The Japanese really love cats.

Shuffle! is In Stock Now!

Remember that the gorgeous English-translated eroge Shuffle! is in stock and shipping. One of the most famous visual novels ever brought out in English, Shuffle! is the story of a lucky guy stuck between two cute princesses who both want to marry him, a problem a lot of guys I know would like to have. It's got a fantastic reputation with the fan community, is 100% uncensored and DRM free, and we think all fans should own a copy!

J-List Special Sale Update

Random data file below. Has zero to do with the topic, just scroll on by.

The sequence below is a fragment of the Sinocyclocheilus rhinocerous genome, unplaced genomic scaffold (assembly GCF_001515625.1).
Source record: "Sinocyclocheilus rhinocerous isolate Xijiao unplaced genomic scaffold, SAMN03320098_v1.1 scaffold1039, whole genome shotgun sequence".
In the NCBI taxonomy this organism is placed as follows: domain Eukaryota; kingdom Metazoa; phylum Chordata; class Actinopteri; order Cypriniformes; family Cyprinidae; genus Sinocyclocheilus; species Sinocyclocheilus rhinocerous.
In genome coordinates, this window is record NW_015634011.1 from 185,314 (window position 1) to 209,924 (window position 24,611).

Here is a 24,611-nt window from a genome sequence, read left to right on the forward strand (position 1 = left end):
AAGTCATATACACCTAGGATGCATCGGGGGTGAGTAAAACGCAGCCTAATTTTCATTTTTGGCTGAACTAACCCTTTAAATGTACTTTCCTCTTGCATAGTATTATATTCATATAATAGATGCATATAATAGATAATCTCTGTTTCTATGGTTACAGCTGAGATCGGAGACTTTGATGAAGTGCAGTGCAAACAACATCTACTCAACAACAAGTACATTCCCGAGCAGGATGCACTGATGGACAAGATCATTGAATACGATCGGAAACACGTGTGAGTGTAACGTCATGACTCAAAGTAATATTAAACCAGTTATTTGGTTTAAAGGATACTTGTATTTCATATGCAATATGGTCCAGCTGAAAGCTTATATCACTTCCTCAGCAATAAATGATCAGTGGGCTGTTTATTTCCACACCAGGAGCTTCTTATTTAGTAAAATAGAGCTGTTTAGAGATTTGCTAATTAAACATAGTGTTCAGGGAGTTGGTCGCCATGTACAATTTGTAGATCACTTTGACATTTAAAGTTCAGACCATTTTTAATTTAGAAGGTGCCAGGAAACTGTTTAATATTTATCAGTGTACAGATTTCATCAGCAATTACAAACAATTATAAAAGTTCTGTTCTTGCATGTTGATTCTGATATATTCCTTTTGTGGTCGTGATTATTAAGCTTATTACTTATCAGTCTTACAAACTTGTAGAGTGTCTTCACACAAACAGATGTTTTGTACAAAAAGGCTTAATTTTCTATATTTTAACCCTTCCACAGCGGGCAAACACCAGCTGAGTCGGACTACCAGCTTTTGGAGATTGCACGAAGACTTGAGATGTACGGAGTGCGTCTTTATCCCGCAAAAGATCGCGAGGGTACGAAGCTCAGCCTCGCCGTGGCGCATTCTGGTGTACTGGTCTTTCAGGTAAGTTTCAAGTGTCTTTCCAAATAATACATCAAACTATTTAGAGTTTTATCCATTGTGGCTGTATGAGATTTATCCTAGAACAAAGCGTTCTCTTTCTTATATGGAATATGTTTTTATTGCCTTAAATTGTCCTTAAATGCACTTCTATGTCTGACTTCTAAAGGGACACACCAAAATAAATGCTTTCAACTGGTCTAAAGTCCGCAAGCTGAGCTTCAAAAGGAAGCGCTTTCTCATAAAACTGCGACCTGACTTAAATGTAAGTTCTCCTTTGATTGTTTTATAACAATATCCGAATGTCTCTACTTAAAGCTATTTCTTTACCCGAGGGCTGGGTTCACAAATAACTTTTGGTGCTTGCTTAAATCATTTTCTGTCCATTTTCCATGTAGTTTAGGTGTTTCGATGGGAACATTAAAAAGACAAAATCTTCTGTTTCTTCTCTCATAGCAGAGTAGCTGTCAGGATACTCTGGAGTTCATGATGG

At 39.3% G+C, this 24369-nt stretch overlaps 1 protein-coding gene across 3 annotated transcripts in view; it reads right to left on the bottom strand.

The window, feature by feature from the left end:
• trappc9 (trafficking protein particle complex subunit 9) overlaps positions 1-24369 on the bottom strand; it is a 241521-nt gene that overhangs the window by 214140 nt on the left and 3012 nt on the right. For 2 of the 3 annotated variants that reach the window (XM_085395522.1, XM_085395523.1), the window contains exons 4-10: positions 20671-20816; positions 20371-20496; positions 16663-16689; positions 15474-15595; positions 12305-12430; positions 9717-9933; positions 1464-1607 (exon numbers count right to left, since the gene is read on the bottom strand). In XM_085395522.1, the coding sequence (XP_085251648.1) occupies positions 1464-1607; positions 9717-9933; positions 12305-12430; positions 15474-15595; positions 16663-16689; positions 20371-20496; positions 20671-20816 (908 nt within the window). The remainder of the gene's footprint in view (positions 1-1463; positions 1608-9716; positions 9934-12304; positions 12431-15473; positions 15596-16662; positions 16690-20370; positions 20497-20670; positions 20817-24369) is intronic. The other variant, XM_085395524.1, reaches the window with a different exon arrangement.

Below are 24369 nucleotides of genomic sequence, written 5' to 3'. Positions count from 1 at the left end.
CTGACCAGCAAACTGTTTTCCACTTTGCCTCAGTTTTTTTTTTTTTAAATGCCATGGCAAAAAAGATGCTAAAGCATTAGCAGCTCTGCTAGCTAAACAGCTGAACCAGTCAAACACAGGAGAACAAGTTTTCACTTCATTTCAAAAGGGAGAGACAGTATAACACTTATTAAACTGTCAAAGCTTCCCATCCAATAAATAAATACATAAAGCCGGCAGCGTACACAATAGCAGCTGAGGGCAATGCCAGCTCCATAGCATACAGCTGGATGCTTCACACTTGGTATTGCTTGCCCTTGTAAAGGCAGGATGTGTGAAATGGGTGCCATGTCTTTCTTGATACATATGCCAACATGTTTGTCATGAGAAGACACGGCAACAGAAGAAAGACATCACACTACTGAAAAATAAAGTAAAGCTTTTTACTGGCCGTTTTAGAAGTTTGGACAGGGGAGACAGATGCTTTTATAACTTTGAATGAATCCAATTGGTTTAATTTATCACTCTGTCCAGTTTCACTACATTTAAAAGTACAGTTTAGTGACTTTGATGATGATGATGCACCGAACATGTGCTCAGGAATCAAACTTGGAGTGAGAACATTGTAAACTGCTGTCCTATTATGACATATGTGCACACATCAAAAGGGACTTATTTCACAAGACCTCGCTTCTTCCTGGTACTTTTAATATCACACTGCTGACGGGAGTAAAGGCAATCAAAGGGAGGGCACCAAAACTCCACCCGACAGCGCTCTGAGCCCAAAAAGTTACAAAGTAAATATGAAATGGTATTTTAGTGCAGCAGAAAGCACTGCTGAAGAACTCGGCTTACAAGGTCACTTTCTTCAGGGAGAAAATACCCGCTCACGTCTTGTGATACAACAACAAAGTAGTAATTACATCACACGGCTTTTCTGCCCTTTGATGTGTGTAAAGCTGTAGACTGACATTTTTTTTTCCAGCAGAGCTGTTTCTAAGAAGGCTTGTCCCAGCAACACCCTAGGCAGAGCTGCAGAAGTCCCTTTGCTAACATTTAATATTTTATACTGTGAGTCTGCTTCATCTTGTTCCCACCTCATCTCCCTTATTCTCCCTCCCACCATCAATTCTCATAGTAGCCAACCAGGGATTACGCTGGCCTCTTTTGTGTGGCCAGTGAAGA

Remember, J-List is having three great sales right now. First, we're giving a whopping $15 or $40 back when you order items from Japan and choose EMS shipping, which is fully insured and trackable and will arrive at your house in about 4 days. (Yes, there's still time to get items by Christmas, as long as you order in-stock items using EMS before December 15.) Order $100 or more to get $15 back as a store credit, or $200 or more to get $40 back. Next, we have a special offer on J-List's world-famous anime and kanji T-shirts. Through the end of December, buy any 2 J-List shirts shipping from San Diego and get a free shirt chosen randomly by us in the size you choose. Finally, everyone who makes an order is entered into a drawing for a $50 gift certificate, one per day, given away by Santa Megumi on Christmas!